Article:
Sometimes our musical stars can seem just like us, normal Joes and Janes who got blessed with a bit of talent, fortified it with a healthy dose of persistence and got lucky too; I like that, it tweaks my sense of democracy. Other times though, some artists’ work just seems to have descended upon us from a higher plane of perfection, okay so it may have been shaped by mortal hands but only in the role of vessels for the celestial vibrations of the Gods; I like that too, it’s nice to be totally overwhelmed occasionally and reminded of your true status in the multiverse.
AC/DC Back In Black definitely falls into the latter category.
From first to last-minute it is sheer machine-tooled perfection, there is not a spare or slack second here. Did I say machine-tooled? that’s not it, it is more human, more humane, than that too. We can agree on the perfection though, surely?
‘Stand Up’, from Fly On The Wall, was the AC/DC track that gave me that first hit of head lightning when I heard it – it quite literally changed music for me for ever, it’s this thrill I’ve been chasing in my music buying ever since. without that jolt I doubt I’d have become a rocker, at least to the extent I did. It changed what I listened to, the length of my hair, what I wore, what I spent my free time doodling, what I spent my money on, who I ended up being mates with, influenced which lucky ladies had the honour of becoming my girlfriends – not bad for an album track. Then came ‘Hells Bells’ and I flipped out even further.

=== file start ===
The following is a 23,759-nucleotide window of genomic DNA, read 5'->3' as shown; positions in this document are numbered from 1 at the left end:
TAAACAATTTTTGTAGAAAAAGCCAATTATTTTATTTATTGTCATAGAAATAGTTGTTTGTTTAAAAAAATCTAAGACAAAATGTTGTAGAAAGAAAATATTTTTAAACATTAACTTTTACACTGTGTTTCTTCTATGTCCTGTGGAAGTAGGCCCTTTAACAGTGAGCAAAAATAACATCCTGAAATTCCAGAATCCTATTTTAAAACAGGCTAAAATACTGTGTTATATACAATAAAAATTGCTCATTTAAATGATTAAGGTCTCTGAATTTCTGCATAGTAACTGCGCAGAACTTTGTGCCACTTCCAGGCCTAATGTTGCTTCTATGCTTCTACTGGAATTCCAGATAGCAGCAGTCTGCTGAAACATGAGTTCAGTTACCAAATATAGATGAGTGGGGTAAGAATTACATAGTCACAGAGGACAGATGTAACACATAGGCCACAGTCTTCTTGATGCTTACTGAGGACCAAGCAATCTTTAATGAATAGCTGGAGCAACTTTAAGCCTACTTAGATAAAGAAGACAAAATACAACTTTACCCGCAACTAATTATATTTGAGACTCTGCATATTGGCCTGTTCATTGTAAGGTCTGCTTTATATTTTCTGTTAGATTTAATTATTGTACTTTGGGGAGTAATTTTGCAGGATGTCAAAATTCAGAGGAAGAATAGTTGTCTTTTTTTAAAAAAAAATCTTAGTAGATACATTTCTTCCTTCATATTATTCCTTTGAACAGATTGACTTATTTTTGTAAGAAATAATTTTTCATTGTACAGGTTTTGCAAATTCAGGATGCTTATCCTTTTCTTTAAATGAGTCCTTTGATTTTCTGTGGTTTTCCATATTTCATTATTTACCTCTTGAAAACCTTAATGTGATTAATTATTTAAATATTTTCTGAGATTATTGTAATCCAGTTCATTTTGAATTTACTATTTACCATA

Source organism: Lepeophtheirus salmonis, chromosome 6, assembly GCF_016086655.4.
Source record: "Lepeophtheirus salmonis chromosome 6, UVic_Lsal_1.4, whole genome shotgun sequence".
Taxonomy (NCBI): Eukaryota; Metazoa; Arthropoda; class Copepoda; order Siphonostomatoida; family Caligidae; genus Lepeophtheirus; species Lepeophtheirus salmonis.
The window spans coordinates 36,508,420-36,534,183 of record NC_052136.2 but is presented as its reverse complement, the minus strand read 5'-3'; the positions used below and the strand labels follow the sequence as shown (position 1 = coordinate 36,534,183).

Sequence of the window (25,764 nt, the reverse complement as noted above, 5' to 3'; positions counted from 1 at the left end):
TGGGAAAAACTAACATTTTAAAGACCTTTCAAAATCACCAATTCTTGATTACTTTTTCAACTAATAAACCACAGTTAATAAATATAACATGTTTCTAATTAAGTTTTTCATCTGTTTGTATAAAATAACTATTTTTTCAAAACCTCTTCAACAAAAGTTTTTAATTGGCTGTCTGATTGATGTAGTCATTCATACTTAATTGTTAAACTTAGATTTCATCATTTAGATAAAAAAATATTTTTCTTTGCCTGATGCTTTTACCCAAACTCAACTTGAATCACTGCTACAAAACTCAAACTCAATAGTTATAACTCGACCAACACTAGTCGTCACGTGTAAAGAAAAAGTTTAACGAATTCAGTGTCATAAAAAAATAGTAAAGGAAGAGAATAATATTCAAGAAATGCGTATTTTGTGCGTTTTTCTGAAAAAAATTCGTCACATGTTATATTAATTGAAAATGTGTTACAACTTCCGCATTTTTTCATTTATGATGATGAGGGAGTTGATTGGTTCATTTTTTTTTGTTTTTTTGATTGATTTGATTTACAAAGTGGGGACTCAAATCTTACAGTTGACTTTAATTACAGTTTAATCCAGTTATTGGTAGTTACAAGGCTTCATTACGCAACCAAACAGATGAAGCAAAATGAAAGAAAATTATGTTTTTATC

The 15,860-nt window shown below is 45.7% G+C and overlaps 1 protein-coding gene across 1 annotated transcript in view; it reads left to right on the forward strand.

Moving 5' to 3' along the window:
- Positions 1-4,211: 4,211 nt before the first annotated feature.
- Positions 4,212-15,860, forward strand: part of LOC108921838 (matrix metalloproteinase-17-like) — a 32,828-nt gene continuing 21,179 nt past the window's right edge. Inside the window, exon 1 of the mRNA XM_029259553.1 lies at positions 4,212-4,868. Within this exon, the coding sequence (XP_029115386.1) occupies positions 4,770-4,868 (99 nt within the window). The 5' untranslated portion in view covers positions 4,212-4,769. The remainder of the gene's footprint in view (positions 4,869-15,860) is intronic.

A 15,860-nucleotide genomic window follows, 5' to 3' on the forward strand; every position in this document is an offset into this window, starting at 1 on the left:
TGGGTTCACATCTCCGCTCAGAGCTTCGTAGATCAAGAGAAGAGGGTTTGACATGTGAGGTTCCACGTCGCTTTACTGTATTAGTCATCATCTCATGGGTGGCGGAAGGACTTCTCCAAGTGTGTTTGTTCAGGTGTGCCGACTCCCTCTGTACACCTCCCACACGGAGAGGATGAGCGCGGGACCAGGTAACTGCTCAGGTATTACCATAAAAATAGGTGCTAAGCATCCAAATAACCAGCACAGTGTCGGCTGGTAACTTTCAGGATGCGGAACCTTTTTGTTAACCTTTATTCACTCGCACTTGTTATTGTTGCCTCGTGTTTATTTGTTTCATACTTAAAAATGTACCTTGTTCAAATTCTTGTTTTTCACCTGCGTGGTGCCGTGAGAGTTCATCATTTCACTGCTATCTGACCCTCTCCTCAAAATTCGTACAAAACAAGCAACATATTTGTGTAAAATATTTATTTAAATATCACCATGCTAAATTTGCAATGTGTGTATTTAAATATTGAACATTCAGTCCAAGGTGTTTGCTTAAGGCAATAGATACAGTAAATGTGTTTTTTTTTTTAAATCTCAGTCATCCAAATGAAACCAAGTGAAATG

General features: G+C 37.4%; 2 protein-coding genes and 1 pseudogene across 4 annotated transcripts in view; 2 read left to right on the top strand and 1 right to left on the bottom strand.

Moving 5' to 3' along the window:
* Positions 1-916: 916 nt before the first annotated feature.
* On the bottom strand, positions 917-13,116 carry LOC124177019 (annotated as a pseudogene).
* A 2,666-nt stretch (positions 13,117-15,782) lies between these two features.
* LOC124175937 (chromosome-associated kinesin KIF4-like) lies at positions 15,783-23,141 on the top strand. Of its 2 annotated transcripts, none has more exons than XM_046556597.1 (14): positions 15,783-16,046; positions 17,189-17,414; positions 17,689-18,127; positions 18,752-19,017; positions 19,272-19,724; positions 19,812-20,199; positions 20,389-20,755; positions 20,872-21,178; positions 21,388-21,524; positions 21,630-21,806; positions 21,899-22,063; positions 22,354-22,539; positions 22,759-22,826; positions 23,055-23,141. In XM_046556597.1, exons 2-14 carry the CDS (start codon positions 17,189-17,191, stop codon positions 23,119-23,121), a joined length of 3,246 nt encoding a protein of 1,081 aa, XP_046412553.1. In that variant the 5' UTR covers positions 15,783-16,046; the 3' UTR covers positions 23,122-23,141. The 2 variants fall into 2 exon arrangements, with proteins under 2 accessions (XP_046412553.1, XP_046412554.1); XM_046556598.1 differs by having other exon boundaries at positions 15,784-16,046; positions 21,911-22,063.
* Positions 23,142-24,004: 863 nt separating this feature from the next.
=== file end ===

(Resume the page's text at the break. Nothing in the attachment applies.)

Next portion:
A friend of my dad’s lent me Who Made Who* and I can remember now the impact that ‘Hells Bells’ had on me. I was listening to it on my Walkman on a sunny day, walking by the side of our farm where the chicken coop was. The bell! The bell! Sunny day, or not, I was suddenly walking through a graveyard on a menacing rain-drenched night. Quite simply I had never heard anything so perfect before, so transformative, so mean. I genuinely had no idea how anyone was allowed to make music this nasty, this ominous, this scary. Just listen to the tone of that guitar, it reeks of evil. Brian Johnson never sounded so aggressive, before or since; the fact that I could understand one word in six of anything he was singing, helped the words I made up in those heady, pre-internet days were way more blood-curdling than the real ones eventually turned out to be. Suddenly here was something that was totally and utterly mine, rather than belonging to any world of my parents’ devising**. I suddenly realised I wanted nasty and I definitely wanted MORE.